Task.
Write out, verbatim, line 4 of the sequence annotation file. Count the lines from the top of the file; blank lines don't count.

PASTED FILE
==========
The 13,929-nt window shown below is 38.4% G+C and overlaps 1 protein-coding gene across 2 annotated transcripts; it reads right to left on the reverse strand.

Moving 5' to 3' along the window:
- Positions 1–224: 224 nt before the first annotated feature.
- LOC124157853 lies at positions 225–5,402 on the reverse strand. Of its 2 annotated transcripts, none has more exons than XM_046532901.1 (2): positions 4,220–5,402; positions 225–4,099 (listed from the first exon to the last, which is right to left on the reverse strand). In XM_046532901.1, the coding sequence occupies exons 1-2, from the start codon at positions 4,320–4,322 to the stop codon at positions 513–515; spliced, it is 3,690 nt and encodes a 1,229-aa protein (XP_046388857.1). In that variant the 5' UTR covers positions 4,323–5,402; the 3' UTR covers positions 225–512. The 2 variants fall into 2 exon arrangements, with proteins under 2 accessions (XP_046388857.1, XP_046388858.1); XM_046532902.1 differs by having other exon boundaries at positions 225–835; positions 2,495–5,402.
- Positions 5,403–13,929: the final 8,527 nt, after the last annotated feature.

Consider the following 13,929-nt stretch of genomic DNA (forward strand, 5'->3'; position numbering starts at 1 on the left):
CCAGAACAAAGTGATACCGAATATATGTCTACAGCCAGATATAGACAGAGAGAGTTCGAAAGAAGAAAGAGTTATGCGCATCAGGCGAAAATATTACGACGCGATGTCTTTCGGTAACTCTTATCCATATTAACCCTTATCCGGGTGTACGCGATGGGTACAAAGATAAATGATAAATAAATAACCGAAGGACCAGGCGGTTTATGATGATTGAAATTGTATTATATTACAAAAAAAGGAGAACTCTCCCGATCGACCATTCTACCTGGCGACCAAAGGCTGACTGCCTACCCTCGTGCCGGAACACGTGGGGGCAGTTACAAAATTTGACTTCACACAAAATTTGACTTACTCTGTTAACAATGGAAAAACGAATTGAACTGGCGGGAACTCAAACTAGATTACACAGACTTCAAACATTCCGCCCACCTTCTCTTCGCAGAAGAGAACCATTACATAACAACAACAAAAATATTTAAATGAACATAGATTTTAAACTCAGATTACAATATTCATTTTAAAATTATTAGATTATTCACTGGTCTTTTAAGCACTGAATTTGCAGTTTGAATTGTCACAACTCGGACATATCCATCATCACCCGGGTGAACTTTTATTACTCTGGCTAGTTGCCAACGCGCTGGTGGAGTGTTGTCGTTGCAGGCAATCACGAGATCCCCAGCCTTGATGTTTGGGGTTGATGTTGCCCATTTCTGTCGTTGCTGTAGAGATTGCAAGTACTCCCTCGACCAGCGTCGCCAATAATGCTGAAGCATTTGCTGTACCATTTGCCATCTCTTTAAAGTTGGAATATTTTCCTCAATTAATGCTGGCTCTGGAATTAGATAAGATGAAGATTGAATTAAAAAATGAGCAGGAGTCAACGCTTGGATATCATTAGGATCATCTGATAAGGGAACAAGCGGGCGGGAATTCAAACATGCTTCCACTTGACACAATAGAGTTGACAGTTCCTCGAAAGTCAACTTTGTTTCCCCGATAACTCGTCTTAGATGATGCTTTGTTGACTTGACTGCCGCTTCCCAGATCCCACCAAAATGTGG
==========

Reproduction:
- LOC124157853 lies at positions 225–5,402 on the reverse strand. Of its 2 annotated transcripts, none has more exons than XM_046532901.1 (2): positions 4,220–5,402; positions 225–4,099 (listed from the first exon to the last, which is right to left on the reverse strand). In XM_046532901.1, the coding sequence occupies exons 1-2, from the start codon at positions 4,320–4,322 to the stop codon at positions 513–515; spliced, it is 3,690 nt and encodes a 1,229-aa protein (XP_046388857.1). In that variant the 5' UTR covers positions 4,323–5,402; the 3' UTR covers positions 225–512. The 2 variants fall into 2 exon arrangements, with proteins under 2 accessions (XP_046388857.1, XP_046388858.1); XM_046532902.1 differs by having other exon boundaries at positions 225–835; positions 2,495–5,402.